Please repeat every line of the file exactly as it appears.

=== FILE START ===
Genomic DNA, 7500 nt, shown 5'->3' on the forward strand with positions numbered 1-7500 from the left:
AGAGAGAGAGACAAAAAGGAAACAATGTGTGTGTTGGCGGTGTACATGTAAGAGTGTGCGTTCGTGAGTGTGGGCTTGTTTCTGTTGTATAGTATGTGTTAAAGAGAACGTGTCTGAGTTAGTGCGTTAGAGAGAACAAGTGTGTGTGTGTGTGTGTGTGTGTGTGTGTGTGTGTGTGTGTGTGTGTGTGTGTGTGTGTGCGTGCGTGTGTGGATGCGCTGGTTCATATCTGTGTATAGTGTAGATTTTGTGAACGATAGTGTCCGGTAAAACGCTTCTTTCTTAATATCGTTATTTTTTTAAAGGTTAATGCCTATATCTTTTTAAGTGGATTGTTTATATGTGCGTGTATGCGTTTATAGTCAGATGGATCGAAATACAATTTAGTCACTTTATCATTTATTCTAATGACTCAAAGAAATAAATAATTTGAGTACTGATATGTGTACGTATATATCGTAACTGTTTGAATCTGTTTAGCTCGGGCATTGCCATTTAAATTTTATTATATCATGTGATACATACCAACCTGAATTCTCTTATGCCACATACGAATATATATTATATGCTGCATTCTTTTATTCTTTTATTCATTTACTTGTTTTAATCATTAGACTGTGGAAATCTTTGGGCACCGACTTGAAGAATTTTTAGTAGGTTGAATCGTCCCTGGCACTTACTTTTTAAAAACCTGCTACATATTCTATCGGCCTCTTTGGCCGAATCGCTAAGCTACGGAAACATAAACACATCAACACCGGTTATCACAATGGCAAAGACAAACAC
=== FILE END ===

Genomic DNA, 7500 nt, shown 5'->3' on the forward strand with positions numbered 1-7500 from the left:
AGAGAGAGAGACAAAAAGGAAACAATGTGTGTGTTGGCGGTGTACATGTAAGAGTGTGCGTTCGTGAGTGTGGGCTTGTTTCTGTTGTATAGTATGTGTTAAAGAGAACGTGTCTGAGTTAGTGCGTTAGAGAGAACAAGTGTGTGTGTGTGTGTGTGTGTGTGTGTGTGTGTGTGTGTGTGTGTGTGTGTGTGTGTGTGCGTGCGTGTGTGGATGCGCTGGTTCATATCTGTGTATAGTGTAGATTTTGTGAACGATAGTGTCCGGTAAAACGCTTCTTTCTTAATATCGTTATTTTTTTAAAGGTTAATGCCTATATCTTTTTAAGTGGATTGTTTATATGTGCGTGTATGCGTTTATAGTCAGATGGATCGAAATACAATTTAGTCACTTTATCATTTATTCTAATGACTCAAAGAAATAAATAATTTGAGTACTGATATGTGTACGTATATATCGTAACTGTTTGAATCTGTTTAGCTCGGGCATTGCCATTTAAATTTTATTATATCATGTGATACATACCAACCTGAATTCTCTTATGCCACATACGAATATATATTATATGCTGCATTCTTTTATTCTTTTATTCATTTACTTGTTTTAATCATTAGACTGTGGAAATCTTTGGGCACCGACTTGAAGAATTTTTAGTAGGTTGAATCGTCCCTGGCACTTACTTTTTAAAAACCTGCTACATATTCTATCGGCCTCTTTGGCCGAATCGCTAAGCTACGGAAACATAAACACATCAACACCGGTTATCACAATGGCAAAGACAAACAC